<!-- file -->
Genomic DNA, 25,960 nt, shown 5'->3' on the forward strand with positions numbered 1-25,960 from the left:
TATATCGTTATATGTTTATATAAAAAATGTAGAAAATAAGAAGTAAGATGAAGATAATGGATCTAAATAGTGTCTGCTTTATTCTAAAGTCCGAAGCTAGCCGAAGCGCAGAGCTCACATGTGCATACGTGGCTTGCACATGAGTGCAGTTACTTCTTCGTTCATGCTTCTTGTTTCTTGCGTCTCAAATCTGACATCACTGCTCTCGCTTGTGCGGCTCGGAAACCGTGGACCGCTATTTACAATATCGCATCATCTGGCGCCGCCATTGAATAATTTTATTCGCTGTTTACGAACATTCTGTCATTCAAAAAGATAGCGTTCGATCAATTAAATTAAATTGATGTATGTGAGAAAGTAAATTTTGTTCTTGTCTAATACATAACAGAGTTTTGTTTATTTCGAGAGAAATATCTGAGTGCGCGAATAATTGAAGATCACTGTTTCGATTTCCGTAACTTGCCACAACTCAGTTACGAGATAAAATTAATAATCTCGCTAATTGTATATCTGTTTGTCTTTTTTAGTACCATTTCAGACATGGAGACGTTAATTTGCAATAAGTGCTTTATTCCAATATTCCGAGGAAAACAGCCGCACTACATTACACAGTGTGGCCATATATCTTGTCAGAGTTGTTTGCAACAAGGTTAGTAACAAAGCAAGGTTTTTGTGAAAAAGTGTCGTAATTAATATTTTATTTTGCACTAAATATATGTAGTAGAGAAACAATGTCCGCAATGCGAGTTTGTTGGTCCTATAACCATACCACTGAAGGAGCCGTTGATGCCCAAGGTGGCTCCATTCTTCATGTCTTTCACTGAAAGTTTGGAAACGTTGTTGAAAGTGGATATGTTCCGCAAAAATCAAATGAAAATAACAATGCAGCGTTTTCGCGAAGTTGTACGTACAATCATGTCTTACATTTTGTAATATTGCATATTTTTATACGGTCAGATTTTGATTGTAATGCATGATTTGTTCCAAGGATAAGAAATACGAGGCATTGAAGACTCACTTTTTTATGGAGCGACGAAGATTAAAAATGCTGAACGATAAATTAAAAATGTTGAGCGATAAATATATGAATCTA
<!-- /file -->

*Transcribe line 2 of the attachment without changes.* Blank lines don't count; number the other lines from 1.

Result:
TATATCGTTATATGTTTATATAAAAAATGTAGAAAATAAGAAGTAAGATGAAGATAATGGATCTAAATAGTGTCTGCTTTATTCTAAAGTCCGAAGCTAGCCGAAGCGCAGAGCTCACATGTGCATACGTGGCTTGCACATGAGTGCAGTTACTTCTTCGTTCATGCTTCTTGTTTCTTGCGTCTCAAATCTGACATCACTGCTCTCGCTTGTGCGGCTCGGAAACCGTGGACCGCTATTTACAATATCGCATCATCTGGCGCCGCCATTGAATAATTTTATTCGCTGTTTACGAACATTCTGTCATTCAAAAAGATAGCGTTCGATCAATTAAATTAAATTGATGTATGTGAGAAAGTAAATTTTGTTCTTGTCTAATACATAACAGAGTTTTGTTTATTTCGAGAGAAATATCTGAGTGCGCGAATAATTGAAGATCACTGTTTCGATTTCCGTAACTTGCCACAACTCAGTTACGAGATAAAATTAATAATCTCGCTAATTGTATATCTGTTTGTCTTTTTTAGTACCATTTCAGACATGGAGACGTTAATTTGCAATAAGTGCTTTATTCCAATATTCCGAGGAAAACAGCCGCACTACATTACACAGTGTGGCCATATATCTTGTCAGAGTTGTTTGCAACAAGGTTAGTAACAAAGCAAGGTTTTTGTGAAAAAGTGTCGTAATTAATATTTTATTTTGCACTAAATATATGTAGTAGAGAAACAATGTCCGCAATGCGAGTTTGTTGGTCCTATAACCATACCACTGAAGGAGCCGTTGATGCCCAAGGTGGCTCCATTCTTCATGTCTTTCACTGAAAGTTTGGAAACGTTGTTGAAAGTGGATATGTTCCGCAAAAATCAAATGAAAATAACAATGCAGCGTTTTCGCGAAGTTGTACGTACAATCATGTCTTACATTTTGTAATATTGCATATTTTTATACGGTCAGATTTTGATTGTAATGCATGATTTGTTCCAAGGATAAGAAATACGAGGCATTGAAGACTCACTTTTTTATGGAGCGACGAAGATTAAAAATGCTGAACGATAAATTAAAAATGTTGAGCGATAAATATATGAATCTA